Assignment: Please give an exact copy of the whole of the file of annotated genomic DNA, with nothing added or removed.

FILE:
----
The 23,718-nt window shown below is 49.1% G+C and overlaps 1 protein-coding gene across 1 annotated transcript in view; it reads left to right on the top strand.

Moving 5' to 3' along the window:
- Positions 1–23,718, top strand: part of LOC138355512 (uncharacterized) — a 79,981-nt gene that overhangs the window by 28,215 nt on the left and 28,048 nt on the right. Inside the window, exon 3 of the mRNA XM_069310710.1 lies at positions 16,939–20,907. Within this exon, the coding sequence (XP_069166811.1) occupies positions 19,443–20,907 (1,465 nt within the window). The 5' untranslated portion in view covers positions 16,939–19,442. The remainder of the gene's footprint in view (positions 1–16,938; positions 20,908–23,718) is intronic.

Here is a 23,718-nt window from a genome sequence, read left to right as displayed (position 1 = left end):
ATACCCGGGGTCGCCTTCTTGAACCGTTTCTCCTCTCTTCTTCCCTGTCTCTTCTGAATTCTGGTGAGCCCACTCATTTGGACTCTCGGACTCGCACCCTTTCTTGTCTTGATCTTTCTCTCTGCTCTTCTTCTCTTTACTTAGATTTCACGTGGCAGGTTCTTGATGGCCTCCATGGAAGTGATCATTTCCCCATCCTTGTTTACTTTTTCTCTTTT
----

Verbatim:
The 23,718-nt window shown below is 49.1% G+C and overlaps 1 protein-coding gene across 1 annotated transcript in view; it reads left to right on the top strand.

Moving 5' to 3' along the window:
- Positions 1–23,718, top strand: part of LOC138355512 (uncharacterized) — a 79,981-nt gene that overhangs the window by 28,215 nt on the left and 28,048 nt on the right. Inside the window, exon 3 of the mRNA XM_069310710.1 lies at positions 16,939–20,907. Within this exon, the coding sequence (XP_069166811.1) occupies positions 19,443–20,907 (1,465 nt within the window). The 5' untranslated portion in view covers positions 16,939–19,442. The remainder of the gene's footprint in view (positions 1–16,938; positions 20,908–23,718) is intronic.

Here is a 23,718-nt window from a genome sequence, read left to right as displayed (position 1 = left end):
ATACCCGGGGTCGCCTTCTTGAACCGTTTCTCCTCTCTTCTTCCCTGTCTCTTCTGAATTCTGGTGAGCCCACTCATTTGGACTCTCGGACTCGCACCCTTTCTTGTCTTGATCTTTCTCTCTGCTCTTCTTCTCTTTACTTAGATTTCACGTGGCAGGTTCTTGATGGCCTCCATGGAAGTGATCATTTCCCCATCCTTGTTTACTTTTTCTCTTTT